Many to whom I talk to about you, upon submitting how much of a positive impact you’ve had in my life, often exclaim: “I wish I had met your father.” Initially I used to think or respond with: “Me too, you would have loved him.” The truth however, is that whenever people meet me, they indirectly meet you as well.”

Like arrows in the hand of a warrior,

So are the children of one’s youth.

How blessed [happy and fortunate] is the man whose quiver is filled with them;
They will not be ashamed…”

~ Psalm 127:4,5 ~

Daddy, I do not want to shame you.

I want you to know that you were the best. The way you loved me, cared for me, and so willingly gave yourself for me time and again. I remember the precious moments that we had. Every single one of them from the earliest memories I have of when we would be passing by the lake in Benoni and my little 2 (3?) year old self could hardly contain the excitement and I would jump up and down in the bakkie shouting, “Papa, metsi! Metsi! Metsi!

I remember us leaving the house to go to town and I would pretend I wasn’t hungry but would immediately start confessing my hunger whenever we passed by the Garage, and you would go in to get me my favourite Steak and Kidney pie, and you would religiously get your Pepper Steak. I remember all too well.

I recall how you dreaded the thought of me using taxis. Oh how you would cringe right now, that’s for sure!

You spoke well both to and of me. 

I recall you standing over the ironing board with me, teaching me how to properly iron a shirt. Of course I remember you exclaiming how badly the food I had cooked tasted so badly at times, clearly a lack of effort on my part: “Nompendulo, if you don’t want to do it just don’t do it,” you’d say. No one has ever matched up to the lovely soup you cooked during the winter time. And what about the breakfasts in bed, especially when I wasn’t feeling well?

Thank you for showing me, and teaching me that there’s no such thing as, “You never know what you have until it’s gone.” I’m glad I got to show to you all the way until your last day on this earth how much you meant to me. You valued me, and I, you. You loved me too well. Too well, Daddy.

You may never get to know just how much you’ve changed my life, but I most certainly do.

I love you forever and always Bro Paul. Thank you for being my friend, Father, Daddy, encourager, supporter, leader, guide, and so much more. Thank you for your humour (which was often times only understood by me – it was a bit embarrassing sometimes!), for your wit and intelligence, and for everything you taught me.

During the week you passed away a friend of mine was trying to comfort me, and I clearly recall telling her these words, “I believe my Father taught me everything that he needed to in this lifetime.” 

 

You held nothing back, and for that, I’m genuinely grateful. 

 

Love always,

Ntombikayise

Botlhe Mauchaza

Ms. B_3

Growing up I never really thought about my name. I didn’t feel anything toward it; I was rather indifferent toward it. Mind you, I have had ample time to decide how I feel about what my parents named me. In addition to that, I have more than one name however, “Botlhe” is the name I use all the time.

Many a time I have been asked the meaning of my name, and the curious inquirers’ expectations have never been met. They always somehow expected a meaning that would faithfully match my colourful personality and equally complex character.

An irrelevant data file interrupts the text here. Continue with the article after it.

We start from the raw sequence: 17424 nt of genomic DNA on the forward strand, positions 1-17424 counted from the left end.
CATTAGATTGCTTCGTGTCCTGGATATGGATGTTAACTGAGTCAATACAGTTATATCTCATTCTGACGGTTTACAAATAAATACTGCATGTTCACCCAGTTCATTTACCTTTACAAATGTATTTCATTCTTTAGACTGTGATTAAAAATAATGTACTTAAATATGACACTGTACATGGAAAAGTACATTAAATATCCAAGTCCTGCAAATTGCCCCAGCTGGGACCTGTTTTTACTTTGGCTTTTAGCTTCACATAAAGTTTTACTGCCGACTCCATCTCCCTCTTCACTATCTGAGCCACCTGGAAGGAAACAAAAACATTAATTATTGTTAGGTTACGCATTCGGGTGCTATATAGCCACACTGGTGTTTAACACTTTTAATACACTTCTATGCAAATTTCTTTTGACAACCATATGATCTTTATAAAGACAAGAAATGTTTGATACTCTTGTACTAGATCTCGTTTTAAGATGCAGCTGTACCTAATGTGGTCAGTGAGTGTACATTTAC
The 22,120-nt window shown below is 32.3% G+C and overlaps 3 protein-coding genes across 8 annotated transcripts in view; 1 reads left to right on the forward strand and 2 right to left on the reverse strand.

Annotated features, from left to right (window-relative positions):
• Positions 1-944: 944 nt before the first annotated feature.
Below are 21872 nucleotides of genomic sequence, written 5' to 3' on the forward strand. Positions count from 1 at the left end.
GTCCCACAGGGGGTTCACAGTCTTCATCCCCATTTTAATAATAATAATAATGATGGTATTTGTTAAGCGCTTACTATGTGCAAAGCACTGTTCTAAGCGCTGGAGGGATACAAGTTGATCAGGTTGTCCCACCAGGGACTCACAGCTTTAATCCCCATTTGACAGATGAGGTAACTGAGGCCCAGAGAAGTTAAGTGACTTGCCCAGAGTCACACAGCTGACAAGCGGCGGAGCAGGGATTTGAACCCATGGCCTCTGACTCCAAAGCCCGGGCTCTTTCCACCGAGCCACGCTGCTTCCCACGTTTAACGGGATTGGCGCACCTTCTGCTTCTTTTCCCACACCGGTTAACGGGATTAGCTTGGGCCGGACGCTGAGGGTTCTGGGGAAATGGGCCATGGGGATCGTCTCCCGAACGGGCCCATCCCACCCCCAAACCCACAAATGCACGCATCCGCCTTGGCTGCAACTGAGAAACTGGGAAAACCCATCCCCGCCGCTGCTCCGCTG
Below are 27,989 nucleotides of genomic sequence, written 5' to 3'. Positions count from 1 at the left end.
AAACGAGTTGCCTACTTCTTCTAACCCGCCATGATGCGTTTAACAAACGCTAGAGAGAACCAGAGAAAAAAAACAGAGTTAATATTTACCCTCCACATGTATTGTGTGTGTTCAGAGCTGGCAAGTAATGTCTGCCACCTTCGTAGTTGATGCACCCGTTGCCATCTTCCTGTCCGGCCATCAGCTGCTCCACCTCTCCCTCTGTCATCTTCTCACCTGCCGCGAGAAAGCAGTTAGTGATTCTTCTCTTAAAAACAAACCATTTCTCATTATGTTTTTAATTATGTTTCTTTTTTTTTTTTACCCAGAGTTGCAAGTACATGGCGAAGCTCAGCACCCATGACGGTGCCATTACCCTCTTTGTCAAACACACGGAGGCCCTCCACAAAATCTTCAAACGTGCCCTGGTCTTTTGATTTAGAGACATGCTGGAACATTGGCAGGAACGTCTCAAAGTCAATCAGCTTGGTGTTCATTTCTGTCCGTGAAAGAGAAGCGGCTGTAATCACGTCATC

My name means “all of them.” Without fail, upon submission of that, one is left with a lingering question mark rather than satisfaction. My name signifies a lot in my culture: that I am the last born, therefore signifying the “full stop” to my Mom’s birthing season. It means “No more,” and “that’s it in the children’s department.”

How I view my name changed in Thanksgiving of 2011 when I conversed with a lady that was interested in finding out the meaning of my name. “My name means all of them,” I prosed, “‘All of them’ what?’” she contested?

“I am the last born of my mother’s children; my name was to remind her that she was to have no more.”

The lady looked at me with a big smile, “That is the best name you could ever have!” she remarked. I looked her square in the eyes pretending to expect a mind-blowing revelation, but in actual fact uninterested in what she had to say. I had heard all the explanations from many well-meaning souls in an attempt to change my nonchalant mood toward my name. I’m unsure how that looked in facial expression form, but I’m certain it was priceless. I wear my moods well, endeavouring to paint a picture of the setting in hopes to add to the “drama.” I continued my scarf-crocheting project for a friend while I sat on her bed.

She continued to ask me what my siblings names were, and I told her. “Then you are all of them!” she exclaimed excitedly. And there it was, the mind-blowing revelation I had been sarcastic about! I pondered upon it a while…I was genuinely blown away!

My siblings’ names (and their meanings) are:

 

  1. Ephraim – Double fruitfulness
  2. Neoyaone- Gift of God
  3. Lentswe – Voice of authority (In my grandmother’s absence her voice would be heard)
  4. Gorata – To Love or Will of God
  5. Phenyo – Victory

 

My Middle names are Naledi (Star), Thato (Love), and Cinderella-  (a woman whose merits were not recognized but who then achieves sudden success and recognition)

So I am “double fruitfulness, a gift of God, a voice of authority in the wilderness, the will of God, love, victory, and a star that has not been recognised who is achieving sudden success and recognition!!! Hallelujah!!! Glory be to God!!! I am connected to the great I AM!!!

That is what my name means. This is who I am. I believe the Setswana proverb, “ina lebe seromo,” meaning “you are your name” to be true in my own life. I have been walking in the above confession over my life since the revelation of who I really am became embroidered in my soul. I am the very fulfillment of my mother’s prophesy over her offspring. Now whenever I meet another Botlhe I am always intrigued regarding what they embody since I believe our parents were on to something bigger than themselves when they prophetically named their children “Botlhe.”